Canadian regulators much like the other regulators across the globe, are becoming cautious of the regulatory situations in the current times.
In a recent notification, Canadian Securities Administration (CSA), an umbrella organization of Canada’s provincial and territorial securities regulators whose objective is to improve, coordinate, and harmonize regulation of the Canadian capital markets, has released an advisory for all the crypto trading platforms.
The notification mandates all crypto platforms that are seeking registration to sign an undertaking to adhere to investor protections before they come under the jurisdiction of formal regulatory surveillance. The guidelines have come from the regulatory agency following the collapse of FTX.
As per the notification, CSA officials have ensured that the crypto regulation has already been strengthened by expanding the reach to crypto firms and their compliance. The CSA said:
“Following recent events in the crypto market, the CSA is strengthening its approach to oversight of crypto trading platforms by expanding existing requirements for platforms operating in Canada.”
Via this announcement, the regulator has revealed its intention to expand the existing terms and conditions for crypto platforms that are operating in the country.
CSA not only intends to rigidify its grip within the country but will also work on the licensing policies. The licensing would be made stricter for all the crypto firms including those based outside the country but are accessible to Canadian citizens.
The undertaking as mentioned by the regulator for the crypto companies includes a pledge that the Canadian client’s asset shall be held with a proper custodian, alongside, these assets have to be kept separate from the platform’s proprietary business.
Further, the regulator doesn’t allow the crypto platforms to offer margin or leverage for their clients in Canada.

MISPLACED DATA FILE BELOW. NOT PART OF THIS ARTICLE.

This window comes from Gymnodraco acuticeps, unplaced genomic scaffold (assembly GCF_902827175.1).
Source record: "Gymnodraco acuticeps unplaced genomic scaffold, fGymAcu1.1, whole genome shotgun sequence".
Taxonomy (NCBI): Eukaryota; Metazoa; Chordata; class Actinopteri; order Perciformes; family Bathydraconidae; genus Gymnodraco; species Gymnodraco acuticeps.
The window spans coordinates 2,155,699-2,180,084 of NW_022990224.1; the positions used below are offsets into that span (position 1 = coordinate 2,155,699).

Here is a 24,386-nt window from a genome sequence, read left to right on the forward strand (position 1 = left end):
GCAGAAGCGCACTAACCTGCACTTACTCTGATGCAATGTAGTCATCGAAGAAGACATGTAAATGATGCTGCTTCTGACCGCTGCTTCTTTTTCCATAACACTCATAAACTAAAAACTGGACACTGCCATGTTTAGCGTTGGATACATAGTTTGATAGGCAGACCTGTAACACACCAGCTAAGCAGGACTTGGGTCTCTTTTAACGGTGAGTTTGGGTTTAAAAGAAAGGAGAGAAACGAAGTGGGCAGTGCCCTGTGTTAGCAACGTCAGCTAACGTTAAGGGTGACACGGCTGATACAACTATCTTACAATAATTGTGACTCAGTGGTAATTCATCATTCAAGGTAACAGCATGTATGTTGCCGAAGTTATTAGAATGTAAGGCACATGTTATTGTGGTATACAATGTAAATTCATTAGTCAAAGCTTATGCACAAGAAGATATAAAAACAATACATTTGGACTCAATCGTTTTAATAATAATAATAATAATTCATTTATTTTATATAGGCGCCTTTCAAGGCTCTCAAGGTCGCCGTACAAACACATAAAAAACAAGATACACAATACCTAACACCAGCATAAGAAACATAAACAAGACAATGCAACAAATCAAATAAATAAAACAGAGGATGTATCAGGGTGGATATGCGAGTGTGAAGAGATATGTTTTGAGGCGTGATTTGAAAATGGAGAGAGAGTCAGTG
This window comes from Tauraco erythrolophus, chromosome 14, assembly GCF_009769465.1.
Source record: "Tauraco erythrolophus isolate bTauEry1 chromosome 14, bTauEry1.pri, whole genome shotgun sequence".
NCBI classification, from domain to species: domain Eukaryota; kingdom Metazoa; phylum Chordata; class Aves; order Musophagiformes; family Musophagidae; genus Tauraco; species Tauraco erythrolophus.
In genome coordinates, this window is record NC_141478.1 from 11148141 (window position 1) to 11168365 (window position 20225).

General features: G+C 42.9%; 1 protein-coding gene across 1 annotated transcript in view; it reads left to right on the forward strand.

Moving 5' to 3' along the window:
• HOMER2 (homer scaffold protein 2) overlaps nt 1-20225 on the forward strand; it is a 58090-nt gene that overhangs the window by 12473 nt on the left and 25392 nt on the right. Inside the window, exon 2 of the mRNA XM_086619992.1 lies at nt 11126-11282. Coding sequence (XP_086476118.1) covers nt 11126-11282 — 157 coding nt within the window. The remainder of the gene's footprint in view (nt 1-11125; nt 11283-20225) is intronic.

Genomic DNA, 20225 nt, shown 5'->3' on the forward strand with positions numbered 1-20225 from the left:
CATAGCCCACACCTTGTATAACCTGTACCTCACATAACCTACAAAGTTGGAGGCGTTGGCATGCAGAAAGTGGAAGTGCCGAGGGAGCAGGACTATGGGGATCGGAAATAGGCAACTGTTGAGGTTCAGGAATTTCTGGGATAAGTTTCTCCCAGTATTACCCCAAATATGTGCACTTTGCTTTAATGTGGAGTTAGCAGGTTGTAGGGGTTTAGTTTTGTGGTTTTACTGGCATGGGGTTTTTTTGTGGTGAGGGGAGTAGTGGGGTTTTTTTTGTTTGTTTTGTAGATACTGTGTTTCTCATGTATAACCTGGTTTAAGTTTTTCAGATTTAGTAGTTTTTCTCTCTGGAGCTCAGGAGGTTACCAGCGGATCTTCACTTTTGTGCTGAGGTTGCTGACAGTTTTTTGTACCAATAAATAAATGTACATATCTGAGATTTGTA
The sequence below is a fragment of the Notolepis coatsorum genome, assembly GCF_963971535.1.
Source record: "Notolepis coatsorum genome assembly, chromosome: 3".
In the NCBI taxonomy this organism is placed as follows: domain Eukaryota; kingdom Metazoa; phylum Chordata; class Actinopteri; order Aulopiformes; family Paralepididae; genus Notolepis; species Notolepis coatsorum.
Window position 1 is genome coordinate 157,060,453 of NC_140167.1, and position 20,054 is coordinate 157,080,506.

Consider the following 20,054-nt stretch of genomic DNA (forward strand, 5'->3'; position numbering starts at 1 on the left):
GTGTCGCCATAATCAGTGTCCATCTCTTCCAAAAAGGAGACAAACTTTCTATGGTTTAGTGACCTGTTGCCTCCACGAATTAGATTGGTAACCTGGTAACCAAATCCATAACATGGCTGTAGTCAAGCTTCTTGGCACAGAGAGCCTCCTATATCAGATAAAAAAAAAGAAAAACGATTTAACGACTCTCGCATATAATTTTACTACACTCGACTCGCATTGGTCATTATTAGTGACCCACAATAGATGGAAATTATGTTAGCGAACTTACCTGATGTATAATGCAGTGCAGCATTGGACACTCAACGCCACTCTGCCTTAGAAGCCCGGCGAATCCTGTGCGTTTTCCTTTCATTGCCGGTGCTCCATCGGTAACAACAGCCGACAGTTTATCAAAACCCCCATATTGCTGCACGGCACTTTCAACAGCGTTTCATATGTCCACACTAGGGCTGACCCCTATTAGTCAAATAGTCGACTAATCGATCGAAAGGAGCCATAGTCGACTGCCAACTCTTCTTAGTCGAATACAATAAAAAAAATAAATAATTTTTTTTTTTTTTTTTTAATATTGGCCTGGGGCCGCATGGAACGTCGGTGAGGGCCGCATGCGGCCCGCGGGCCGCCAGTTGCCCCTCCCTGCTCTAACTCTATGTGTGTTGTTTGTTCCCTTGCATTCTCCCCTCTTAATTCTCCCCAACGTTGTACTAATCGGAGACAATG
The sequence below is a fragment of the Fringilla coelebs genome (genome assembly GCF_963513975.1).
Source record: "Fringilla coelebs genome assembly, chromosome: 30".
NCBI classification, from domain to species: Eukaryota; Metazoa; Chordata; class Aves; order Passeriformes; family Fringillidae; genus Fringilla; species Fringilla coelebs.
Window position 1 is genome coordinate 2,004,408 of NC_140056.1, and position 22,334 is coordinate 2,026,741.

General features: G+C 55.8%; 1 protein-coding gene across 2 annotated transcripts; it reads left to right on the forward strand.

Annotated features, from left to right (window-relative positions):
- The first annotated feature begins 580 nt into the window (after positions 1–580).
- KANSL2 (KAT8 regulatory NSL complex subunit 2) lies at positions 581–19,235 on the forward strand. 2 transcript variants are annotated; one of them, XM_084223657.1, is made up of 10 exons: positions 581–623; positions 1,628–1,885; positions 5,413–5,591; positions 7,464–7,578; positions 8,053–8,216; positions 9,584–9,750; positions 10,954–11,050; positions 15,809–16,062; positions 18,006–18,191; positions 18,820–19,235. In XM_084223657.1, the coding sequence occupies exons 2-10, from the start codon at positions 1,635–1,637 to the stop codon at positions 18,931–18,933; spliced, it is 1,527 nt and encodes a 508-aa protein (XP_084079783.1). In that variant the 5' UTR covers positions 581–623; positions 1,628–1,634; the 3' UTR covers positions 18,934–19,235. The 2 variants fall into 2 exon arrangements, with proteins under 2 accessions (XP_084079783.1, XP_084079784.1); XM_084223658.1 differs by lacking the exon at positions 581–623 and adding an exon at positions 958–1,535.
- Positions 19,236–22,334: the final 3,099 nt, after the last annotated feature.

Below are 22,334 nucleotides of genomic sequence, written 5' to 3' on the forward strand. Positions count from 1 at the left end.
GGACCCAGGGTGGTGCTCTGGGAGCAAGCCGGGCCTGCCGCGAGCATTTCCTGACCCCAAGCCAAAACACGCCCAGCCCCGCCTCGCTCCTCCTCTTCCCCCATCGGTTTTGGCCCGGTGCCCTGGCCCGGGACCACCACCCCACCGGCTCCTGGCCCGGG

If the pre-registration undertaking is not offered by the principal regulator within a deadline to be determined or if the platform has not closed all its operations in the country, then strict enforcement acts would be sanctioned on them. CSA states that in such a case “all applicable regulatory options that could bring the platform to compliance with securities laws, including enforcement would be considered.”
CSA was formed with an aim to harmonize and coordinate regulation among the existing regulators across Canada. In mid-August this year, it also announced certain preliminary plans to improve the regulation of crypto operators in the country.
In November, before the collapse of FTX, it announced that it wanted the unregistered crypto platforms in Canada that are waiting for the approval to undergo a pre-registration undertaking (PRU).
Additionally, it also stated that:
“Canadian investors are urged to exercise caution and consider seeking advice from a registered investment advisor before investing in crypto.”
CSA also suggested that it considers stablecoins “securities and/or derivatives,” which are banned and traders are not allowed to trade or even exposed to such crypto assets via registered on pre-registered platforms.
In November, Chrystia Freeland, the Deputy prime minister of the country, in the mini-budget statement, revealed the country’s plan in the digital assets sector under the section titled “Addressing the digitization of Money.”
However, Canadian regulators are not the only authority concerned about the regulation of the sector. On December 13, Todayq News reported that the Thai Securities and Exchange Commission (SEC) is getting ready to establish stricter laws on digital assets that will parallel those on the international market.